NEVADA, Neb. — A historically high amount of funding is available for Iowa farmers as part of the Conservation Stewardship Program (CSP). Producers have until June 15 to submit applications, and they stand a strong chance of being accepted.
“If you have ever been interested in applying, or reapplying, for CSP, now is absolutely the time,” said Kate Hansen, senior policy associate with the Center for Rural Affairs. “In the first round of applications for these funds, every eligible applicant was funded. Millions of dollars still need to be put to good use.”
Administered by the U.S. Department of Agriculture’s Natural Resources Conservation Service (NRCS), CSP provides financial and technical assistance for producers interested in addressing natural resource concerns on their operations while maintaining agricultural production.
Nearly $5 million in additional funds for CSP in Iowa have been made available through the Inflation Reduction Act. The funding is available for practices designated by NRCS as climate-smart activities — focused on soil health, nutrient stewardship, grazing, and pasture lands. Eligible practices include cover crops, no-till, field borders, prescribed grazing, and nutrient management.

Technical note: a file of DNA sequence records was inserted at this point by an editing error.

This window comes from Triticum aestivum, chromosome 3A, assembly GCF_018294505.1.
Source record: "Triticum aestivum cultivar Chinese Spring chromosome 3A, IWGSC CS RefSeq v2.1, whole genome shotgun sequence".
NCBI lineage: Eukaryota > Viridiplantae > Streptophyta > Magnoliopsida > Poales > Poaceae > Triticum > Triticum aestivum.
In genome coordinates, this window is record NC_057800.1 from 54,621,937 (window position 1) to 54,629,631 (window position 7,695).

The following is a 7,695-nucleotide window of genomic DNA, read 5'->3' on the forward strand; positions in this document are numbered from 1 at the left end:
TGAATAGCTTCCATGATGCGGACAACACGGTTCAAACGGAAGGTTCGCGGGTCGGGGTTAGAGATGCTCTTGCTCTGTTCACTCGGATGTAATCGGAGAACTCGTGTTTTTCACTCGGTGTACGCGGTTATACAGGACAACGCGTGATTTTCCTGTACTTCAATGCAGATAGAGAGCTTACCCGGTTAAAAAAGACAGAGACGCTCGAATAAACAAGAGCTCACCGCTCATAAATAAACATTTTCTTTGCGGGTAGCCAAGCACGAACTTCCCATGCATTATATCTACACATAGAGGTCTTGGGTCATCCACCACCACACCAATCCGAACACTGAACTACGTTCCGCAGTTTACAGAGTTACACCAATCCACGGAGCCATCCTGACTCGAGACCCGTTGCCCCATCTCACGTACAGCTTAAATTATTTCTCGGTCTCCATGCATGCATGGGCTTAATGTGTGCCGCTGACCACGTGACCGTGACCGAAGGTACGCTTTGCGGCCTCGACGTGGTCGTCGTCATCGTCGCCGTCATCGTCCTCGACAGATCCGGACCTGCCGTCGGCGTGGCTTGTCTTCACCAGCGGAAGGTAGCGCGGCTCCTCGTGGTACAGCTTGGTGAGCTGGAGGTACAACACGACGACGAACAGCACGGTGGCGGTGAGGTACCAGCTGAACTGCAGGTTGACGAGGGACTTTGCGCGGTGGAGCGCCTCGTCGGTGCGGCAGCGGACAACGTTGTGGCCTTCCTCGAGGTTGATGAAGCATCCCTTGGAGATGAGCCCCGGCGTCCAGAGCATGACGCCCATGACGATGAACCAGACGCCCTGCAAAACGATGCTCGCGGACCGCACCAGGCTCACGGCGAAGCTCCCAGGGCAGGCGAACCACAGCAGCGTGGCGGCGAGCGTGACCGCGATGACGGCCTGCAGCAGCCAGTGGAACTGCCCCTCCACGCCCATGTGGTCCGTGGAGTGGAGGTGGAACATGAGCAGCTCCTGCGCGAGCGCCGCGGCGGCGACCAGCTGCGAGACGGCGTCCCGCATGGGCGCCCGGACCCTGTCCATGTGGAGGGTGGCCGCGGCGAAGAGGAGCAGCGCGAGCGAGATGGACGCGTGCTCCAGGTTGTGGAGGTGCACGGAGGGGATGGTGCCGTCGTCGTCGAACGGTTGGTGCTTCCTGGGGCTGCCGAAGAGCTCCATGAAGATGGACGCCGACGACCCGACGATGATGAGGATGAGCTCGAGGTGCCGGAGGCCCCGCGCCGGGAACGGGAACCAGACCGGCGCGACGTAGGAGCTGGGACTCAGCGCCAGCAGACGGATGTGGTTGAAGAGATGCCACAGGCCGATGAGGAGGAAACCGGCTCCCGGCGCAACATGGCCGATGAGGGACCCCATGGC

The process will remain largely the same for producers, though a new system means eligible applications can be immediately evaluated, approved, and obligated.
“USDA’s working lands programs, including CSP, have been historically underfunded and oversubscribed, with the number of eligible applications exceeding available funding,” Hansen said. “The additional funding will allow more producers to enroll.”
June 15 is also the deadline for organic producers to apply to the Organic Transition Initiative through the Environmental Quality Incentives Program. The program supports activities and practices required for organic certification, such as cover crops, field borders, and conservation crop rotation.
Producers interested in applying to either program are encouraged to contact their local NRCS office as soon as possible. To find your local office, visit nrcs.usda.gov/contact/find-a-service-center.
— Center for Rural Affairs